5 Reasons to Get a Massage

Updated on April 10, 2017
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I use massage as a regular part of my chronic pain management. The other benefits of massage are welcome perks.


5 Reasons Massage Is Beneficial

  1. Relieves stress: Massage therapy promotes a state of relaxation and encourages a reduction in stress. Obviously pretty much every single person could use this benefit. What we are looking at is a reduction in the hormone cortisol, a reduction in blood pressure, and a boost to mood. A 2002 study found it decreased heart rate, blood pressure, and promoted relaxation. Reduced blood pressure can have a positive impact on cardiovascular health, more generally.
  2. Relieves general muscle pains and helps with chronic pain: Massage therapy improves muscle tension, range of motion and can prevent injury from exercise. It can also lower the fatigue, stiffness, and inflammation after exercise (check this source for all the wonderful exercise benefits to massage). Not to mention it is used to reduce pain in a number of chronic pain conditions which is a significant benefit all its own. A 2011 study on chronic back pain found it to be an effective treatment with the benefits lasting up to six months. A 2011 study on fibromyalgia found myofascial release techniques helped with pain and quality of life long-term. Short term the study found treatments immediately helped with quality of life, pain, anxiety and sleep. That is just a few examples of research indicating massage therapy assists with pain management.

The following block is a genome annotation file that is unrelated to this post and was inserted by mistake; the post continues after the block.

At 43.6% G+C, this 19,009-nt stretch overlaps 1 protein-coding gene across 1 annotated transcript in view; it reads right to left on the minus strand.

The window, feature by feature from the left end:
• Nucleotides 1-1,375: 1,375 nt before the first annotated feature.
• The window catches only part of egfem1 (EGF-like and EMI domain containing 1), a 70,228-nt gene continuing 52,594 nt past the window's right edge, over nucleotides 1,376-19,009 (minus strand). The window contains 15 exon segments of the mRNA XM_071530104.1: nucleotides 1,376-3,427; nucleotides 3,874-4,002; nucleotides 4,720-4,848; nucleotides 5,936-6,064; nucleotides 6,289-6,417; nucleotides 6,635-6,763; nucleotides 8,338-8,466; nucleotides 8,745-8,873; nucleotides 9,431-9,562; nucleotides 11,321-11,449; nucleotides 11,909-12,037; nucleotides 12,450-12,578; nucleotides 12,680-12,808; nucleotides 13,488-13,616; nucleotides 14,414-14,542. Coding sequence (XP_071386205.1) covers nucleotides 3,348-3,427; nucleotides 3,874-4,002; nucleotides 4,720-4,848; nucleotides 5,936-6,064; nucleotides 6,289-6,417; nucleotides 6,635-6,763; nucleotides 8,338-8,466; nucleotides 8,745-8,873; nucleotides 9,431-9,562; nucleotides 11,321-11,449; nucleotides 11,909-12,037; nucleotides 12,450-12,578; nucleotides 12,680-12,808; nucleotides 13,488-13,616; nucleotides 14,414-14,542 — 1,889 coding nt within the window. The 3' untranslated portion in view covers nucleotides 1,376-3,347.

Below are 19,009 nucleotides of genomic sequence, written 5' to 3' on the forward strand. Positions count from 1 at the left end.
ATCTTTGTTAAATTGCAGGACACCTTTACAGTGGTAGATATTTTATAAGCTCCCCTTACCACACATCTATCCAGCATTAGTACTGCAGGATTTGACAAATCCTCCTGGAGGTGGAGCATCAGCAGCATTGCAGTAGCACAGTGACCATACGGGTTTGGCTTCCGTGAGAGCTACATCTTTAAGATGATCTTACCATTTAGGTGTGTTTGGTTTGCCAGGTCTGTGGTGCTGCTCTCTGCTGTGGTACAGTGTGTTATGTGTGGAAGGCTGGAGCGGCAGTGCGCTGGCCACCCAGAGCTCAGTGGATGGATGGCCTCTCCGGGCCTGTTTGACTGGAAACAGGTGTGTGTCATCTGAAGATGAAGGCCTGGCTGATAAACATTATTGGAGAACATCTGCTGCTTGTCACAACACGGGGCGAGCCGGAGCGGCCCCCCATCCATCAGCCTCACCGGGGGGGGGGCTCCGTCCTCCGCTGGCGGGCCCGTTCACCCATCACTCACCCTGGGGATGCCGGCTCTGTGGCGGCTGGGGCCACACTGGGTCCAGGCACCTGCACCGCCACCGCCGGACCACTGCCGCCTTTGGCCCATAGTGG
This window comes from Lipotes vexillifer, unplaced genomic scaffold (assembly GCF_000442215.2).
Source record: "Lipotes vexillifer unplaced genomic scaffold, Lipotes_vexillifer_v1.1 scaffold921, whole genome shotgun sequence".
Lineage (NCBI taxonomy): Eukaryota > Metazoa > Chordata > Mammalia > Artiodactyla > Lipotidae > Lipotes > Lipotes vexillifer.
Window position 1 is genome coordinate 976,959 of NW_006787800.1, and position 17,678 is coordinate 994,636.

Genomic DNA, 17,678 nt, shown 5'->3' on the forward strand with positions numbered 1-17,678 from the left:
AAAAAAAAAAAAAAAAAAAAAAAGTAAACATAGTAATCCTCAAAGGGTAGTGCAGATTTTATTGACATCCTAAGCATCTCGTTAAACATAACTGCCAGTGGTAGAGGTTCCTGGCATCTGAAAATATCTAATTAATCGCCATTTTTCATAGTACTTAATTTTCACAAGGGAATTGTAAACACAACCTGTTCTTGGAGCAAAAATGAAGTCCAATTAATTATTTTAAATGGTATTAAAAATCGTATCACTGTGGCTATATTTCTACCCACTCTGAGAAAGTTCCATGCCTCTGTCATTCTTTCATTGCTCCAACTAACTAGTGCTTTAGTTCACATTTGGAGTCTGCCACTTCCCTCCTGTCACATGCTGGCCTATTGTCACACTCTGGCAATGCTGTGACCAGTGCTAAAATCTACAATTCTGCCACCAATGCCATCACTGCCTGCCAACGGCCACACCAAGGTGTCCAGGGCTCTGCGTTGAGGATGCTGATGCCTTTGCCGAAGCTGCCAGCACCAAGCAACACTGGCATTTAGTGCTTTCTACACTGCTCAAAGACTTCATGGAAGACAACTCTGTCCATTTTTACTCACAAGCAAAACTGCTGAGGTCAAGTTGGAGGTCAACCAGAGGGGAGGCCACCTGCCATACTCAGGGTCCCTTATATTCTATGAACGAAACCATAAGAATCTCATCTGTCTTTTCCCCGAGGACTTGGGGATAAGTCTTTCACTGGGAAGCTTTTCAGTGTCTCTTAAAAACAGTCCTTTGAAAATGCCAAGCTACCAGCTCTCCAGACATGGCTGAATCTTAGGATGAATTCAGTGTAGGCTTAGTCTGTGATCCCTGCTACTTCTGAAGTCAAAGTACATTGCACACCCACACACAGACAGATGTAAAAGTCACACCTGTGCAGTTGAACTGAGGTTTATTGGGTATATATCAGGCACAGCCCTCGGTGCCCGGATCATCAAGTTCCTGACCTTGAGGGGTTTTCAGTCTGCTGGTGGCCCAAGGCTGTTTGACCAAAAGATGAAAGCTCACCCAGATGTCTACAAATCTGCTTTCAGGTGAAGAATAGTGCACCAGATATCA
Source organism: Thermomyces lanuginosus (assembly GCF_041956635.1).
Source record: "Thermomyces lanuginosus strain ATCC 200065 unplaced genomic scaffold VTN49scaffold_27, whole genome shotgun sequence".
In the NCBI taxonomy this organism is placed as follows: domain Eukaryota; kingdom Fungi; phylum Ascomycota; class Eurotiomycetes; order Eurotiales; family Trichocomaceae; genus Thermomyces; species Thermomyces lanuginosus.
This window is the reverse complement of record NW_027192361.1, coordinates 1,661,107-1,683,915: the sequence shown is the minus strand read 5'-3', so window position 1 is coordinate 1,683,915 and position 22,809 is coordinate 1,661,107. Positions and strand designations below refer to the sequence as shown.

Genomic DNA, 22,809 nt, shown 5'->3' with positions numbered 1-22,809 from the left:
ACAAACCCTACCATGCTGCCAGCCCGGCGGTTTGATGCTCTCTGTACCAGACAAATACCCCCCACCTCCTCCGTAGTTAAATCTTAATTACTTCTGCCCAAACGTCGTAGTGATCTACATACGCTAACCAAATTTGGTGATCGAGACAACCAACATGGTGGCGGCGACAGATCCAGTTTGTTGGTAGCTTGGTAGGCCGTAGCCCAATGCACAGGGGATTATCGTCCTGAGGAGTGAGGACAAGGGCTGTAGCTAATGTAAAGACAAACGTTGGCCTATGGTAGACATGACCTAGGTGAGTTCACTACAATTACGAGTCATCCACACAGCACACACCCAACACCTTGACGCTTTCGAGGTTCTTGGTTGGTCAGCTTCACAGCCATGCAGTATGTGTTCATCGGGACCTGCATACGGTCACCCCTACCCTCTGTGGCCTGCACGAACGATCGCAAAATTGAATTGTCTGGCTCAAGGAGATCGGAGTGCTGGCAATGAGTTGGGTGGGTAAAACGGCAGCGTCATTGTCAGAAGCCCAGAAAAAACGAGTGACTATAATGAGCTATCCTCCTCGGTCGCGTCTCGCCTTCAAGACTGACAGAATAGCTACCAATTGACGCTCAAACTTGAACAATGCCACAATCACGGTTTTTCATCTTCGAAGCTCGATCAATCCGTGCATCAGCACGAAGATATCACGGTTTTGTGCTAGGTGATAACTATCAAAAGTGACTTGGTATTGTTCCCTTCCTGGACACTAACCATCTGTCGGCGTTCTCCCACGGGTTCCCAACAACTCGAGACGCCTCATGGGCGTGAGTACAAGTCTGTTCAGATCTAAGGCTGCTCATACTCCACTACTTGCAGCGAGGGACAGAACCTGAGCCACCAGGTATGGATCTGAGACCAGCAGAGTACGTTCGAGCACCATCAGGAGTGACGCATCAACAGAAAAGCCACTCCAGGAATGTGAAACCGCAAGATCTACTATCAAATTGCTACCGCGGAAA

3. Decreases anxiety and depression: Massage therapy is soothing and it is this that can affect mood. This is actual two fundamental benefits here. There have been a few studies that show it can help with both anxiety and depression. In 2005 a study on women diagnosed with breast cancer found regular massage treatment reported less anxiety and depression with an increase in dopamine levels. A meta analysis study in 2010 found massage therapy significantly reduced depressive symptoms. A study in 2008 reflected a decrease in anxiety after a 20 minute treatment of myofascial techniques.
  4. Decreases tension headaches: If you are prone to headaches, research suggests that massage therapy can be a real benefit to decreases the frequency. A study in 2009 concluded that even one session of massage therapy decreased tension, anger and the perception of the chronic tension headache pain. There is further research that it can reduce frequency, duration, and intensity of the headaches which then decreases medication use.
  5. Helps with sleep: Massage therapy can help improve sleep. It can improve sleep in people with insomnia, insomnia related to pain and other conditions. One study in 1999 looked at elderly patients and sleep. It found that massage therapy reduced nocturnal waking and their quality of sleep scores improved.

Does massage therapy help you?

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Types of massage

I use massage as a regular part of my chronic pain management. Until I researched it I never considered the other benefits there was and certainly results depend on frequency and type of massages one gets. Here are the basic types of massages to consider: